Outside of Your Own Little World

I am realizing more and more that people don’t always fit into certain categories. I can’t squeeze someone into a box with someone else. Personalities and talents and characteristics vary greatly in people.

Even though my sisters and I come from the same two parents, we have very different tastes and opinions about a lot of things. My younger sister loves the outdoors, and my older sister adores books. I don’t love the outdoors or books. I would rather be baking a batch of muffins or blogging.

You won’t always be on the same page with everyone else. In fact, most of the time, you’ll probably disagree with other people. But that can be a good thing. Disagreements will hopefully lead to compromises and stronger relationships. I can’t guarantee that. But if you put in the time and effort, you can strengthen your relationships with others even when you disagree. You will always disagree with somebody—whether it’s your parent, sibling, spouse, child, boss, friend, neighbor, or fellow church member. Disagreements arise simply because we are all unique.

Last year, my little sis and I started disagreeing about a lot of things (most of them silly and unimportant). But we fought and argued and tried to persuade each other to get our own way. We had to learn to give in to the other’s wishes and make agreements.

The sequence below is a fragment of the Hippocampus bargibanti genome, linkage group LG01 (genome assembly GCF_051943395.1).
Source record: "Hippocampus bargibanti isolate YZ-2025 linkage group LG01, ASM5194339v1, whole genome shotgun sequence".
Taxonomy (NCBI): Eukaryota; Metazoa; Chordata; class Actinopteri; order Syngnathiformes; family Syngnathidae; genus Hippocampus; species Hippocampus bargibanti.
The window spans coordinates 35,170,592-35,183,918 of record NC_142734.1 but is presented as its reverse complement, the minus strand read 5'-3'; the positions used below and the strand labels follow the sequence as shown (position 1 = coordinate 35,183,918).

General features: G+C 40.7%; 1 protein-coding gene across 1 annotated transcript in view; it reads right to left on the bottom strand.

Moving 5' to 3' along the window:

Back to categorizing people…

I do it. A lot.

Here’s an example: Girls are not engineers. They’re teachers and writers and homemakers. However, I’ve met girls who would make great engineers, and I shouldn’t be surprised. Like I said, people don’t fit perfectly into certain categories; therefore we shouldn’t even try to categorize them.

People aren’t always going to like what I like. They’re not always going to behave like I think they should behave. Their likes and dislikes and behaviors and words may be different than mine, but they’re not wrong; and I should let it go.

Where am I going with all this?

I don’t know exactly.

I’ve simply realized how much I try to categorize people. I stereotype the cheerleaders as flirty and the artsy kids as weird.

Maybe that’s my point. Maybe my point is that I should stop expecting people to be a certain way and do what I think they should do.

It’s part of my pride. I like people who are like me.  I think the phrase “opposites attract” isn’t usually true. Things bother me that don’t bother other people. I get annoyed by the jokes others find hilarious; and I find jokes hilarious that others find annoying.